Recovering After a Natural Disaster: Putting the Pieces Back Together

Natural disasters can be devastating in so many ways; not only do they damage homes and property, but they can also cause loss of life and completely unravel families. For those fortunate to escape with no injuries, the only options are often to totally rebuild a home or salvage what’s left and look for another place, both of which take time and money. Not only that, it’s important to be able to hold onto the items that mean so much and to have the option to replace the ones that are too damaged to be usable. 

Fortunately, there are some options if you’ve been the victim of a natural disaster such as a tornado, flood, or wildfire. The key is to start with a good plan and keep safety in mind, especially in the beginning as you assess your home. Make a call to an inspector if you’re unsure about the safety of your home after the damage has been done, as there may be structural issues that will make a walk-through almost impossible. 

Keep reading for some great tips on how to recover your home after a natural disaster.

Safety First

Never try to enter your home while there are still floodwaters or flames nearby. Once the event has ended, tread carefully. Watch for fallen power lines and weakened walls, and keep in mind that wildlife may have entered your home in the time that you were gone, especially if there was flooding present. Use a stick to poke through the debris in case of snakes. Bring along a cell phone in a plastic baggie and a small hand-crank radio so you can stay on top of any emergency alerts. If you need a flashlight, turn it on before entering the home, as powering it up can produce a spark that will be dangerous if leaking gas is present. If you do smell gas or hear a hissing noise, open a window, leave immediately, and call the gas company.

Don’t Try to Reuse Damaged Items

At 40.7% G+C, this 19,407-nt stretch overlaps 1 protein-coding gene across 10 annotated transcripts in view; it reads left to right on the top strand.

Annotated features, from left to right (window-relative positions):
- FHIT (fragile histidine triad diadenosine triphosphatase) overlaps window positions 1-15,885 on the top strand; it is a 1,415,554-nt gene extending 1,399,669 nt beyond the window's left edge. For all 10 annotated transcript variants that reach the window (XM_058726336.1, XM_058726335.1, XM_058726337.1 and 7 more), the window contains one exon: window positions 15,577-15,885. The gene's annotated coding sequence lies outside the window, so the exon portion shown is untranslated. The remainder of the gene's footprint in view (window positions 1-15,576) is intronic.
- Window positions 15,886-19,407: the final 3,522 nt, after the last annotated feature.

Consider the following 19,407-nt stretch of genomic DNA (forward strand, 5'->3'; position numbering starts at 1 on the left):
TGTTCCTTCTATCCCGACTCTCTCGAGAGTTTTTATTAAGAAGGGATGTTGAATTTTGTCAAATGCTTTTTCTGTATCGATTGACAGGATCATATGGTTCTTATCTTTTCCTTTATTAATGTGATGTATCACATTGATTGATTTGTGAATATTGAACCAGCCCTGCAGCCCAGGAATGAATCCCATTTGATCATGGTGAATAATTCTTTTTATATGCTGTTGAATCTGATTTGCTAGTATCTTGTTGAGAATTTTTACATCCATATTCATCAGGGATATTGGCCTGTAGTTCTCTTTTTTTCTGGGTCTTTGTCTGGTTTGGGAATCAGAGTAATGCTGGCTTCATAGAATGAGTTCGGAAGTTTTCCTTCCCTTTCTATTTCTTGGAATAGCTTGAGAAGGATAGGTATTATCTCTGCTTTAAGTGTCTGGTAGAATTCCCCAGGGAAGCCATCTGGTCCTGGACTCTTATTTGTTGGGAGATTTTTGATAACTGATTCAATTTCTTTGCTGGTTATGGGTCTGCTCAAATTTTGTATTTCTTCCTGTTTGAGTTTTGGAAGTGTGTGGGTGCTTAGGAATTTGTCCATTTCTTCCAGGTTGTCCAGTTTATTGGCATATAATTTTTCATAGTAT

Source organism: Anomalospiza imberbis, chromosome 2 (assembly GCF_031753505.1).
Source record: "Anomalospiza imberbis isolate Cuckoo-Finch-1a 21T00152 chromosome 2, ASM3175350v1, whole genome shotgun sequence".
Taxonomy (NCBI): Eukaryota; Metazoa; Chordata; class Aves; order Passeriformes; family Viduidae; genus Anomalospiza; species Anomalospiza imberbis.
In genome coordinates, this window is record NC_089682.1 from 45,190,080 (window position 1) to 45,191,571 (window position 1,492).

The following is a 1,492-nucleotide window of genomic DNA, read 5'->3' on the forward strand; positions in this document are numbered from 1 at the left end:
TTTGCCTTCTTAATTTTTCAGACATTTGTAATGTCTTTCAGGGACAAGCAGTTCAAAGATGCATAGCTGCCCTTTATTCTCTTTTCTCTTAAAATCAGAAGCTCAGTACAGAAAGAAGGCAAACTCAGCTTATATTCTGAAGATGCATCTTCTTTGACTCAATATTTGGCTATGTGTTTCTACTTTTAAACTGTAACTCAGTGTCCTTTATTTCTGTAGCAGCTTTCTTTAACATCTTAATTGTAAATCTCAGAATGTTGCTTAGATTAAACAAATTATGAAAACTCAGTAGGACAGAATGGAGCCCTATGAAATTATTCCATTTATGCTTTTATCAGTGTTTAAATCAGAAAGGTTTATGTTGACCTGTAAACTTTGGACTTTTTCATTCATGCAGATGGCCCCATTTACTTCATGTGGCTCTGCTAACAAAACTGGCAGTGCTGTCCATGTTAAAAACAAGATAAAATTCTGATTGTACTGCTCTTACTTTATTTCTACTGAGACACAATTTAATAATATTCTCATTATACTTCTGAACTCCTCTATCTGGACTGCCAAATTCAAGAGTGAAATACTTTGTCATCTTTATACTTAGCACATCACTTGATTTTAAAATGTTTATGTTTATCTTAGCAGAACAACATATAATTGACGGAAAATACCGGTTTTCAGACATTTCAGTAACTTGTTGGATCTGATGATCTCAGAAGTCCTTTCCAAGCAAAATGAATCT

It can be tempting to try to salvage items from your home in order to save money, but using damaged things is not necessarily a good idea. For example, waterlogged mattresses can invite mold and bacteria, causing serious illness for you or your family. Once you’re in a position to do so, take the opportunity to look for a mattress that best serves your needs; think about whether you are a side sleeper or prefer to rest on your back or stomach, as the right mattress will help increase your comfort level. The same goes for couches, furniture, and appliances that have been heavily damaged by water; although some pieces can be salvaged, it’s typically best to replace them to ensure the safety of your family. Before replacing, carefully shop to select durable furniture that can last for years.


Once it is safe to go back inside your home, it’s imperative that you document the damage as thoroughly as possible. Take pictures and video and write down all the things that are missing, broken, or destroyed. Call your insurance company to avoid any delays in receiving a payout

Look for Opportunity

Many families have found success with recovering their home even after the largest disasters, such as Hurricane Katrina. If your home’s structural quality hasn’t been compromised, look for opportunities to improve upon what you had and renovate the space in the way you’ve always wanted. This can help ease stress and anxiety and allow you to focus on the positive.

Putting the pieces back together after a disaster is never easy, and for some, it can cause stress or PTSD for many years. Remember to take care of yourself during this time — both body and mind — and look for ways to ease those feelings as often as possible during the rebuilding process.


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